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Monday 08 November 2010

Carter's "hideous year"

Posted in: Features
By Jacqui Stanford - 7th October 2010

Chris Carter at the GABA auction in July
Chris Carter is pretty much over it.

The longtime MP revealed to this morning that he has decided to "reluctantly" withdraw his nomination for the Te Atatu seat, because he knows that Labour's national council is going to kick him out of the party on Monday anyway.

"I made a decision about six weeks ago that my time in politics is really over. It's been a hideous year. There's been remorseless pressure with all this nonsense about expenses, which has been such a beat up and has been so hard, particularly for my partner to deal with," he says.

"We've spent 20 years working in this area – and I've got lots of faults but lack of hard work isn't one of them. And I spent 15 years as an MP, six years as a Cabinet Minister, working my guts out really. And to have this stuff with my partner constantly on television and named, his school named where he's principal. Who's ever heard of another MP or minister's partner ever being dragged into it like this?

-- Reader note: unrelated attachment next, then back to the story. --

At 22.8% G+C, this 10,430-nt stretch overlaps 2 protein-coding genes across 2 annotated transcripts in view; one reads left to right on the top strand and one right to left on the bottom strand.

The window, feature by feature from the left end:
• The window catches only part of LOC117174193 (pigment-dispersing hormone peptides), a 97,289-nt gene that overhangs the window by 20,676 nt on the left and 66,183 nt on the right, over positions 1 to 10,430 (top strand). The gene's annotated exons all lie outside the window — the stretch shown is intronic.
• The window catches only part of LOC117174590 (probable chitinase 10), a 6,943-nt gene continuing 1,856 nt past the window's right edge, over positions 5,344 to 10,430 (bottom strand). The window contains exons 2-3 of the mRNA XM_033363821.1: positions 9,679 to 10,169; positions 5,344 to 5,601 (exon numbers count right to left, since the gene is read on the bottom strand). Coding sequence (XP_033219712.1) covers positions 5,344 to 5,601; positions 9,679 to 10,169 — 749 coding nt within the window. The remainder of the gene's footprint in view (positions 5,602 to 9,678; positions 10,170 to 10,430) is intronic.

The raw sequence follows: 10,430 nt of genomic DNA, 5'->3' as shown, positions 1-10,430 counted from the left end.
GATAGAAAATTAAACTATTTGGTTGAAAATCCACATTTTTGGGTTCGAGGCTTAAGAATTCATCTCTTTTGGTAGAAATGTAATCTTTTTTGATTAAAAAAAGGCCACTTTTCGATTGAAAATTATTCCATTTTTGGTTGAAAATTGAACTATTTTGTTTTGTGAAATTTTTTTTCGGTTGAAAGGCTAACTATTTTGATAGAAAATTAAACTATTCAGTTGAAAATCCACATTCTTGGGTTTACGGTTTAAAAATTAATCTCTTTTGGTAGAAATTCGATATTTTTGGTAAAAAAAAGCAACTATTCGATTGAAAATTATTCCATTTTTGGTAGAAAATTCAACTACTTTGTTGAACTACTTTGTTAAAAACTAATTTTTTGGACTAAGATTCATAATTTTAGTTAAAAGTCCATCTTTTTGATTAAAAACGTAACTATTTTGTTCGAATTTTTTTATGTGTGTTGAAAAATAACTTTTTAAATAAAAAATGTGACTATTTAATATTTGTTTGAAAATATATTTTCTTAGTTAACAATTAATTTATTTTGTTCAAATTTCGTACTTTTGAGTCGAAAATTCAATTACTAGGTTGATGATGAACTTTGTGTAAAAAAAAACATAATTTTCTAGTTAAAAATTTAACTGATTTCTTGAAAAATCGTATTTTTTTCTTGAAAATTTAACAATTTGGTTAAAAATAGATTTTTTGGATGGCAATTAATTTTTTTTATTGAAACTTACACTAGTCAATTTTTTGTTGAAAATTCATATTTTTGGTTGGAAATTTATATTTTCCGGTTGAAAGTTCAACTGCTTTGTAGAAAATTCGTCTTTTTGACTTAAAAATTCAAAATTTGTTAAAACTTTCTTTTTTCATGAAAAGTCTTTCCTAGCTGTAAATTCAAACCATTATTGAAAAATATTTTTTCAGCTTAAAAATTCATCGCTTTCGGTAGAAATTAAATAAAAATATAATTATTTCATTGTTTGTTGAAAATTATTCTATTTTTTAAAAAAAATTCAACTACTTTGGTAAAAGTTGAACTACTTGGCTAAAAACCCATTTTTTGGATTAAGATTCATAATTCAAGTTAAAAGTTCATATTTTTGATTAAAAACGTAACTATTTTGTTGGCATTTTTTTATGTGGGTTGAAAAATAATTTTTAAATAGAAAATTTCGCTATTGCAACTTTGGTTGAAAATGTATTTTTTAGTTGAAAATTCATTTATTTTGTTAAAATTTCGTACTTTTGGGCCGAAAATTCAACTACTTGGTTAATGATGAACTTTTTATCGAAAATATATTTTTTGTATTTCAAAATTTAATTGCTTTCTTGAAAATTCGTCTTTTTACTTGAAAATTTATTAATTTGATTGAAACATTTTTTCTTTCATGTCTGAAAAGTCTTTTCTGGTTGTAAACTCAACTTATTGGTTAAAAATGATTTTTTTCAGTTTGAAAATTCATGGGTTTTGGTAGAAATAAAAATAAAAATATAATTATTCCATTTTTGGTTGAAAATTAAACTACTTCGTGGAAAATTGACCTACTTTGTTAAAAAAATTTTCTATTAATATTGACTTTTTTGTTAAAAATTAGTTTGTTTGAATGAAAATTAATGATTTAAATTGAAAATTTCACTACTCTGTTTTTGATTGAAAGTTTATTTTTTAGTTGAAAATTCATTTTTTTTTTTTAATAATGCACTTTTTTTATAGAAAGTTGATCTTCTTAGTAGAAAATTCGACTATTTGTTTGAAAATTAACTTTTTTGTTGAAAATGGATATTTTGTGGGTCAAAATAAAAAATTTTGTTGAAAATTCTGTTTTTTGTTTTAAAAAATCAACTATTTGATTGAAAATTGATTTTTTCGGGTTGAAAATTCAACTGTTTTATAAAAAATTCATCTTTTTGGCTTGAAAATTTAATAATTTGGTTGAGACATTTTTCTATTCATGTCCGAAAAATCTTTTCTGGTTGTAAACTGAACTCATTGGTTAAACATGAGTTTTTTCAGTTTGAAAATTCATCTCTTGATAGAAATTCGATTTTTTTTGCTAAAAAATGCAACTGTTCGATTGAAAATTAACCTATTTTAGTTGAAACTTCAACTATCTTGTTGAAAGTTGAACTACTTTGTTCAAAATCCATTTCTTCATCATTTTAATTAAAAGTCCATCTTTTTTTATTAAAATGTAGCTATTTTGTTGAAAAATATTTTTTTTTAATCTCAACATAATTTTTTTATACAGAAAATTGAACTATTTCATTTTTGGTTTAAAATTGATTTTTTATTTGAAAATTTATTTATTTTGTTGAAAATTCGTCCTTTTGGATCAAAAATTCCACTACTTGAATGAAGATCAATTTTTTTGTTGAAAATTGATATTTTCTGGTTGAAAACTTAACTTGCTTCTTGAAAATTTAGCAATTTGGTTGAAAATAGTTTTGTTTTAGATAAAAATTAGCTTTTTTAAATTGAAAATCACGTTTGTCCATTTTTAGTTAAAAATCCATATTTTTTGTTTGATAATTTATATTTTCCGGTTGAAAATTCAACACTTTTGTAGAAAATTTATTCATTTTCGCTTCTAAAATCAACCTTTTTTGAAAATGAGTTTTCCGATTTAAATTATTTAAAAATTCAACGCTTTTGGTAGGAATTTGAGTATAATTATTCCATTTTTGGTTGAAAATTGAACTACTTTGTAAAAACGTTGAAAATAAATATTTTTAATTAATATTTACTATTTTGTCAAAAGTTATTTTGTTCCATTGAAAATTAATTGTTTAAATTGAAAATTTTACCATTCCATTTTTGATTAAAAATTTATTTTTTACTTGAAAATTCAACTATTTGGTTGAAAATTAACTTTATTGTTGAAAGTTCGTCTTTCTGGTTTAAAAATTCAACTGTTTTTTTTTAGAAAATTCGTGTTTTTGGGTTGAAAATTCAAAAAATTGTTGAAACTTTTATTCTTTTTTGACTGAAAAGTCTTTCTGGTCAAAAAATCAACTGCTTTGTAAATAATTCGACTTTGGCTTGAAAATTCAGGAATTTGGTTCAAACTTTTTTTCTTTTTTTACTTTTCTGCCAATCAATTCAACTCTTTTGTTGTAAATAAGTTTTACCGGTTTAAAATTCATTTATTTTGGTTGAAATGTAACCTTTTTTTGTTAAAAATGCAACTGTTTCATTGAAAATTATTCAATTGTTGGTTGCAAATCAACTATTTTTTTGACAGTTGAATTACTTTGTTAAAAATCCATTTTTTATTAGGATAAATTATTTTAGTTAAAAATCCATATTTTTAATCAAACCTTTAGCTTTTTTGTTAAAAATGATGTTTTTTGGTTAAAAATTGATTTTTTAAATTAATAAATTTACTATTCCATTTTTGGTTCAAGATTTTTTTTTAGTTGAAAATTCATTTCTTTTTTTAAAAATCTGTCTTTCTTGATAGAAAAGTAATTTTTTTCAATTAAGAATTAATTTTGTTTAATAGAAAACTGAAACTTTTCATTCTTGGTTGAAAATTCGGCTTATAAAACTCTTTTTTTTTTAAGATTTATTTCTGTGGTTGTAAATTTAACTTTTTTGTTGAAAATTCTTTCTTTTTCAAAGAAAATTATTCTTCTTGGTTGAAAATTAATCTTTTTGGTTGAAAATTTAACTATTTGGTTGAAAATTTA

"To have Phil Goff say it's not homophobic – of course it's homophobic. Why was I different to everybody else? Because I was the top spending MP? I wasn't actually. Because I was the top spending minister? I was number four actually. And I was the Education Minister. Of course I had to be. International students are our fourth largest overseas earner.

"So that's been really difficult to deal with. I have to say that not all of my gay colleagues in my caucus have been particularly supportive with it either. Charles Chauvel's been great. But I'd prefer not to speak ill of the others, but they have not been supportive. That was really difficult to deal with as well. But you know, I don't want to sound bitter, nasty or unhappy."

Carter is the most emotive when he talks about the reality of no longer representing an electorate he adores, and which his partner Peter Kaiser chairs. "I'm sad to be leaving because I have such a personal relationship, of course, after 15 years with my electorate. I live here, Peter's principal of a school in Te Atatu. There isn't a street in the electorate where Peter and I don't know people, where funny things haven't happened over the last 20 odd years – gotten bitten by dogs, met very unusual people," he laughs.

"You build up relationships with the community . . . there's a sense of almost divorce really. And that's quite a grieving process which I know that I'll go through and have to work through."

He says he found the electorate work the most satisfying thing he did as an MP, saying the fact National won the local party vote at the last election, but he won his seat by 5,300 votes was a mark of a support for him as a person rather than just as a politician.